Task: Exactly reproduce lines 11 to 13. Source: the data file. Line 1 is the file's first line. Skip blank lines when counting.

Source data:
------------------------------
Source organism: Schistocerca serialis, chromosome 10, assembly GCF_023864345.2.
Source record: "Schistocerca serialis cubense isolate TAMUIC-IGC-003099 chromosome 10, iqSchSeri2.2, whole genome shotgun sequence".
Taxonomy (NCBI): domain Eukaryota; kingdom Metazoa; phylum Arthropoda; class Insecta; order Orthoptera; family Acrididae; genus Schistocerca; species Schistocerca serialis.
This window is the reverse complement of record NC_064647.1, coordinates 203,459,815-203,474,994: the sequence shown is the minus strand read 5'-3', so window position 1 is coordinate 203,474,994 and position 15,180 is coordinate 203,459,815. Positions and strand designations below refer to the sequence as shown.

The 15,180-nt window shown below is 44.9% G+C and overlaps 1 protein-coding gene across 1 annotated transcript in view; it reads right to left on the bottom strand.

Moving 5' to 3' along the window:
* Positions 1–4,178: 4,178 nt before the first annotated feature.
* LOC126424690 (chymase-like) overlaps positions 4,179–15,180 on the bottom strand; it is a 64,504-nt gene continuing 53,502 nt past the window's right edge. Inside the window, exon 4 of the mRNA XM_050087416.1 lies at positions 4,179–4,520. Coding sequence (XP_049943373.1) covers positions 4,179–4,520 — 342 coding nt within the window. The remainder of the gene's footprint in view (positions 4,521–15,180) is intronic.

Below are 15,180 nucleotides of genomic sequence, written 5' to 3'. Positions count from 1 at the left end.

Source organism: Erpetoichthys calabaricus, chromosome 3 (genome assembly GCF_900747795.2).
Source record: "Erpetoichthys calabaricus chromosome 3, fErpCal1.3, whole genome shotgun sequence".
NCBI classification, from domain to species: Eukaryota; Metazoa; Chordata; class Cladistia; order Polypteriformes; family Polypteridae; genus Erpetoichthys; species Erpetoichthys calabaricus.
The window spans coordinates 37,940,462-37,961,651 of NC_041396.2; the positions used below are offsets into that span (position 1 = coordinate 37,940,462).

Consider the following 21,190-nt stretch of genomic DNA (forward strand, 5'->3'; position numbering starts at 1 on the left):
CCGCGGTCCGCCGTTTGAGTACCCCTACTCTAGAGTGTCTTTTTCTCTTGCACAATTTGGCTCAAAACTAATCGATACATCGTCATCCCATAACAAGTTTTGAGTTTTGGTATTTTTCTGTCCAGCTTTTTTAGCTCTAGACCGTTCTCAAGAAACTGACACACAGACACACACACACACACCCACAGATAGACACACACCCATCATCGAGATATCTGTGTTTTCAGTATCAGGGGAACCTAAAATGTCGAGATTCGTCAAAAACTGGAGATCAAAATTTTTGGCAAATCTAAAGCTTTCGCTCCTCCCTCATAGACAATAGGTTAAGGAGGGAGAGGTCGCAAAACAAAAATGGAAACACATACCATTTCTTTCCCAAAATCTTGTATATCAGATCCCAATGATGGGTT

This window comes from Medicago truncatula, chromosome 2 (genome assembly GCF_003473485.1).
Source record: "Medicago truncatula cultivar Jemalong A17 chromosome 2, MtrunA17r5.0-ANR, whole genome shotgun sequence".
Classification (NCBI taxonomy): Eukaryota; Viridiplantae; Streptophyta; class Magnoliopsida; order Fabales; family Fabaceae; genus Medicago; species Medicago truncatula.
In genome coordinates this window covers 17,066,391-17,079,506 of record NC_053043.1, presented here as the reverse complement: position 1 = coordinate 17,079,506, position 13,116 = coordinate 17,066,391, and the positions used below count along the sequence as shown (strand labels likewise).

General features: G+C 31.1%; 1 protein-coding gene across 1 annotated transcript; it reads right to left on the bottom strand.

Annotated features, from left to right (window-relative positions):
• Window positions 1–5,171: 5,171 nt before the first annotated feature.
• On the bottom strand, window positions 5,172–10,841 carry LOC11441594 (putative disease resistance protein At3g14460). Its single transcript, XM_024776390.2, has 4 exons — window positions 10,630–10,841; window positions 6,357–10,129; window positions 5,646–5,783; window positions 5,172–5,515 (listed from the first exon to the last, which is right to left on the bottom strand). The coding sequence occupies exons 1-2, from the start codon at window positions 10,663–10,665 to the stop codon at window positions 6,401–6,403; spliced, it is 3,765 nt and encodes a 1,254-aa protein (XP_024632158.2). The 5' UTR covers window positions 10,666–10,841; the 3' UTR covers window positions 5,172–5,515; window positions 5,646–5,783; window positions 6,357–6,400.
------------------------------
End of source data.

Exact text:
Source record: "Erpetoichthys calabaricus chromosome 3, fErpCal1.3, whole genome shotgun sequence".
NCBI classification, from domain to species: Eukaryota; Metazoa; Chordata; class Cladistia; order Polypteriformes; family Polypteridae; genus Erpetoichthys; species Erpetoichthys calabaricus.
The window spans coordinates 37,940,462-37,961,651 of NC_041396.2; the positions used below are offsets into that span (position 1 = coordinate 37,940,462).